Newspaper wars reminiscent of simpler times
In a media landscape that increasingly follows the trend of one-newspaper towns, joint operating agreements and journalistic partnerships, a newspaper war occasionally erupts. Metaphorical eyes light up while headlines churn, reminiscent of the days when scoop-driven newspaper rivalries were the norm.
The latest newspaper war to turn heads began when Freedom Communications launched the Long Beach Register last month in Long Beach, Calif. The new daily has to compete with the already-established Press-Telegram, owned by MediaNews Group and managed by Digital First Media. The new paper prints five days a week and is wrapped as a 16-page section around the Orange County Register, giving subscribers both papers.
Various reports have both parties denying any newspaper war. According to USA Today, John Paton, CEO of Digital First, said “It may be a newspaper war for him [Aaron Kushner, CEO of Freedom Communications], but for us it’s a skirmish.” According to New York Daily News, Michael A. Anastasi, the vice president of news and executive editor of the Los Angeles News Group, which directly oversees the Press-Telegram, indicated the war was on: “We’re not going to let a competitor come into our city and take it,” he told the paper.
But the most interesting takeaway from Long Beach’s newest rivals is the figuresheads (Paton and Kushner), noted Rem Rieder of USA Today. Paton, who since taking over Journal Register Company and MediaNews Group, has aggressively approached the news with a digital focus, while Kushner, who purchased the Register and other properties last year, has been expanding regularly by adding print sections, new pages and new reporters. “What makes this looming confrontation even more intriguing is the fact that it pits against each other two of the most compelling figures in the newspaper business these days. It doesn’t hurt that they have completely opposite views of the world,” wrote Rieder.
Newspaper wars are not confined to California, however, and New Orleans has been no exception this past year. When the Times-Picayune dropped their daily print frequency down to three days a week, the Baton Rouge Advocate decided to take advantage of the irate readers who felt displaced by their daily newspaper. A year ago this month, The Advocate launched its own New Orleans daily edition, eventually enticing a number of Picayune staff members as well. If anyone had any questions on whether a newspaper war was being borne out there, one only need read the Advocate’s James Gill. Earlier this week, the columnist penned his latest, discussing how the Picayune scooped the New Orleans edition of The Advocate on a house fire. But he did so with thinly veiled sarcasm at the “absurdity” of such a story being played so prominently as the Picayune’s headliner.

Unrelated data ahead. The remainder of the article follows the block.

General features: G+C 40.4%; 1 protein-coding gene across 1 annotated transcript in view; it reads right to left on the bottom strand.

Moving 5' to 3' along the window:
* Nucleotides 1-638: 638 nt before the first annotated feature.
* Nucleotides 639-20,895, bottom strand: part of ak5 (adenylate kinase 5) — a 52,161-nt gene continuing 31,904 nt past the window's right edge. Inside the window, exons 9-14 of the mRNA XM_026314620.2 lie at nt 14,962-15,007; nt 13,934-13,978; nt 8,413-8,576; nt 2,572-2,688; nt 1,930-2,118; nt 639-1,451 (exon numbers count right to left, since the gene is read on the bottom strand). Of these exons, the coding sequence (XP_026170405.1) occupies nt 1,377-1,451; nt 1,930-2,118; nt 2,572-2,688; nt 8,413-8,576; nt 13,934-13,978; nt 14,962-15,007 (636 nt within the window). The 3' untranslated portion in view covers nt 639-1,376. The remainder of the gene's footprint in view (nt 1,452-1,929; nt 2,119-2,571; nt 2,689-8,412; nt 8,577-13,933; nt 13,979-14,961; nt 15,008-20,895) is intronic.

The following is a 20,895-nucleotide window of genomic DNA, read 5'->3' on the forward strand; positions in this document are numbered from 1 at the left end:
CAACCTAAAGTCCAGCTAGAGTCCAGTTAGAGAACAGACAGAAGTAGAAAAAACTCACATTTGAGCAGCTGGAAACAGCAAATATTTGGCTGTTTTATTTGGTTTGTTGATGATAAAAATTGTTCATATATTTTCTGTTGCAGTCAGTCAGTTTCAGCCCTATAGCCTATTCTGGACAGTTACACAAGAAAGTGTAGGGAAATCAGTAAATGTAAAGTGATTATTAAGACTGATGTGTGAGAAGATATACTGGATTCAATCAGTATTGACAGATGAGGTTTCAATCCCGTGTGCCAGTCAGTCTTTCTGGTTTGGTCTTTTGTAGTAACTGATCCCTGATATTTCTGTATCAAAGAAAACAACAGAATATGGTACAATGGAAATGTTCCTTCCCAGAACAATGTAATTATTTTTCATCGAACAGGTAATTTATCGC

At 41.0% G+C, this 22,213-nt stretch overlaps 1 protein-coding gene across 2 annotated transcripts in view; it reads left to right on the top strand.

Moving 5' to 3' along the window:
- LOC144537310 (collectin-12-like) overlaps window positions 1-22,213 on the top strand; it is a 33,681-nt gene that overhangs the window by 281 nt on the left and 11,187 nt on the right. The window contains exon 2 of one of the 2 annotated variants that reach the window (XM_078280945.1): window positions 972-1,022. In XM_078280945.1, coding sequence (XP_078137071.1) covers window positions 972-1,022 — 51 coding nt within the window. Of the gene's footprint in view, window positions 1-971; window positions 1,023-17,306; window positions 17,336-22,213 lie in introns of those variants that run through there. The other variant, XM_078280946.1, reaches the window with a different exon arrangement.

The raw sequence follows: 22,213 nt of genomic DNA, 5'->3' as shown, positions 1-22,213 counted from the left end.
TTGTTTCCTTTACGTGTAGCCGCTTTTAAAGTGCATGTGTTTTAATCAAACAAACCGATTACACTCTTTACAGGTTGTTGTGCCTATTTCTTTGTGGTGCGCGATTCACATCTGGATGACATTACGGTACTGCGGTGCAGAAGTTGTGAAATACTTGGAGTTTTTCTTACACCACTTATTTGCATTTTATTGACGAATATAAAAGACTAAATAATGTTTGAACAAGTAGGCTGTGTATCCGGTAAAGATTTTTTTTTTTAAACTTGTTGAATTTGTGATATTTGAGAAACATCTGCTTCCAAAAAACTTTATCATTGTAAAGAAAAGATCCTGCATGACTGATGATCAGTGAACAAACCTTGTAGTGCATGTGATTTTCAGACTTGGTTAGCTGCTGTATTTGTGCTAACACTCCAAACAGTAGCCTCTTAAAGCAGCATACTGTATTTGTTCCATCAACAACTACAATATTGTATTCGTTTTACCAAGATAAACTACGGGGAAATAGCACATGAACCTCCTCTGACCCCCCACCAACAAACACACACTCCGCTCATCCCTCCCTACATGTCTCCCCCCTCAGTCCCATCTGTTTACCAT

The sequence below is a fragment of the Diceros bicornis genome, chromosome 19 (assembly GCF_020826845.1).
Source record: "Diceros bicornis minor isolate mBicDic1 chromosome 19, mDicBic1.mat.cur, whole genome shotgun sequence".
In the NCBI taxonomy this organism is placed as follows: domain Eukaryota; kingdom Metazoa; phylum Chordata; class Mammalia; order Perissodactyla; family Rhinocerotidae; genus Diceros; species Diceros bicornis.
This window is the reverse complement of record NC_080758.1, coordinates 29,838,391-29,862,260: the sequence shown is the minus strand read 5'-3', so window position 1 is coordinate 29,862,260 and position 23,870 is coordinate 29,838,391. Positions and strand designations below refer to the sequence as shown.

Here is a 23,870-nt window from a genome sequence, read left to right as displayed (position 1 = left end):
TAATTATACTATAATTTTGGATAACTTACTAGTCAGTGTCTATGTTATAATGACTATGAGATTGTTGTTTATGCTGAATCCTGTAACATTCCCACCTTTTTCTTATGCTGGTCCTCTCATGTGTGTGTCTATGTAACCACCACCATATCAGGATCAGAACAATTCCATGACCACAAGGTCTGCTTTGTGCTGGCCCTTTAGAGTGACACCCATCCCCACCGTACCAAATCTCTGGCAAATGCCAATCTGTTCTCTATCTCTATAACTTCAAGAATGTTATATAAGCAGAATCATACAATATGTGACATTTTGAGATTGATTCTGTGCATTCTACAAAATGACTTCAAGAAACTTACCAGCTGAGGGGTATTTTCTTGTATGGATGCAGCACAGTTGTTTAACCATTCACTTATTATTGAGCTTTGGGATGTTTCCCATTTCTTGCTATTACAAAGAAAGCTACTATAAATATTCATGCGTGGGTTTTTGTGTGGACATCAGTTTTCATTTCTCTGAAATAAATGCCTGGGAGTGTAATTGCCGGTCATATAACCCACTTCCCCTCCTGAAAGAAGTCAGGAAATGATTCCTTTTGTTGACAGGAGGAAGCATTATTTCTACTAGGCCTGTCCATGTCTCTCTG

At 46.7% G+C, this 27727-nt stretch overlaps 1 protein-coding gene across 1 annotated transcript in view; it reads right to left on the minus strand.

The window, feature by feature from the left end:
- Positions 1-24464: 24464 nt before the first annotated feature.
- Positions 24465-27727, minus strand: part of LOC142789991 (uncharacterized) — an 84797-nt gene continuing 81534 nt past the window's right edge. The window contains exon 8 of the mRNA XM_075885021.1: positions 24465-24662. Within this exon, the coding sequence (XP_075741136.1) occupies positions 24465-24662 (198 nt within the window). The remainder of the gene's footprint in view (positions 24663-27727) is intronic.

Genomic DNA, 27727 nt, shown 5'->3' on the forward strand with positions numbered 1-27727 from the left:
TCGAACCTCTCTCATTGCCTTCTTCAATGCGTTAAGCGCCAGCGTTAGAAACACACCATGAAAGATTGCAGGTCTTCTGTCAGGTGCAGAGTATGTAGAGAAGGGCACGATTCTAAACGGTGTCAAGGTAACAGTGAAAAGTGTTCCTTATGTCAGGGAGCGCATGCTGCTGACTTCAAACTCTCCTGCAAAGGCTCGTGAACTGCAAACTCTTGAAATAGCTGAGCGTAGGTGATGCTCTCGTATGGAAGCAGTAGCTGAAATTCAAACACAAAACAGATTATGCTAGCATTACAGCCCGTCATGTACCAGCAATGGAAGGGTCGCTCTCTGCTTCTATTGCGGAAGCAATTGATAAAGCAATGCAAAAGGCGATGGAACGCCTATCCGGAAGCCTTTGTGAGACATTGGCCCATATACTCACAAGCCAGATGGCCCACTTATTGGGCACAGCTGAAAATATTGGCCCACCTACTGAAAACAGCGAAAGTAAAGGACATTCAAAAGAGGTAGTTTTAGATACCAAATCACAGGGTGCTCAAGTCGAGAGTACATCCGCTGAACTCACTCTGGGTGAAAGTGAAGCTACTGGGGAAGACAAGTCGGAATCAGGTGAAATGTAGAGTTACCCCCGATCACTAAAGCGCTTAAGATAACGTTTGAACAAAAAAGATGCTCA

“In these dog-eat-dog times the possibility of sensationalism can never be dismissed, so I read on. But the tantalizing headline was more than borne out. The effects of the flaming frying pan even extended beyond the kitchen; “light smoke damage” was also reported in the rest of the house. Readers who were eager to know the size of the house weren’t let down either. It measures 2,300 square feet.”
But Gill doesn’t mock without softening the blow: “Do not be shocked to read snide remarks. They figured prominently in the newspaper wars of old and kept the competitive juices flowing.”
In smaller communities, newspaper wars rage as well. Just take San Diego County’s backcountry, where Casey Jones and wife Lois launched two tabloids earlier this summer, The Borregan and the Julian Miner, pitting themselves against the Borrego Sun and Julian News. According to U-T San Diego, Jones used to work for the Sun and left after getting into a dispute with the owner, Patrick Meehan, over salary. In June, Meehan threatened to sue them, although it wasn’t clear exactly what for.
Although an email went unanswered to Jones at the time of this being printed, a cursory glance at their website shows they may be doing modestly well since they also launched a daily newspaper, the Daily Borregan, and plan to launch the Salton Seeker, a weekly targeting Salton City, Desert Shores, Salton Sea Beach, Vista del Mar, North Shores and Bombay Beach, Calif.
There are some who would say, however, that a little healthy competition never did anyone ill. And so it is in Prince William, Va., where two weekly papers launched earlier this year in the wake of the local Manassas News & Messenger folding. Times Community Media group launched the Prince William Times in January right around the same time Northern Virginia Media Services launched Prince William Today. The two companies also already compete in Loudon with the Loudon Times-Mirror and Leesburg Today. Prince William Times editor Bill Walsh told inVocus earlier this year that the community was receptive to their launch and downplayed any brewing war. “Competition is good in almost every business endeavor. It keeps you on your toes,” he said. But while it all appears to be friendly between the two papers, he noted that the Prince William Times had a broader range than Prince William Today, “including more outreach into the business community and into schools and sports. We have strongly covered PW [Prince William] government for years in Gainesville Times,” he said.
The most famous “war” is perhaps the longstanding rivalry between the New York Times and Wall Street Journal, who have historically vied to be top dog, not only city-wide, but nationally. While newspaper wars may be less common in an industry that is increasingly dynamic, old school newspaper feuds remind the reader and journalist of a time when scoops and accuracy outweighed how many clicks you could get. And perhaps of simpler times.
–Katrina M. Mendolera
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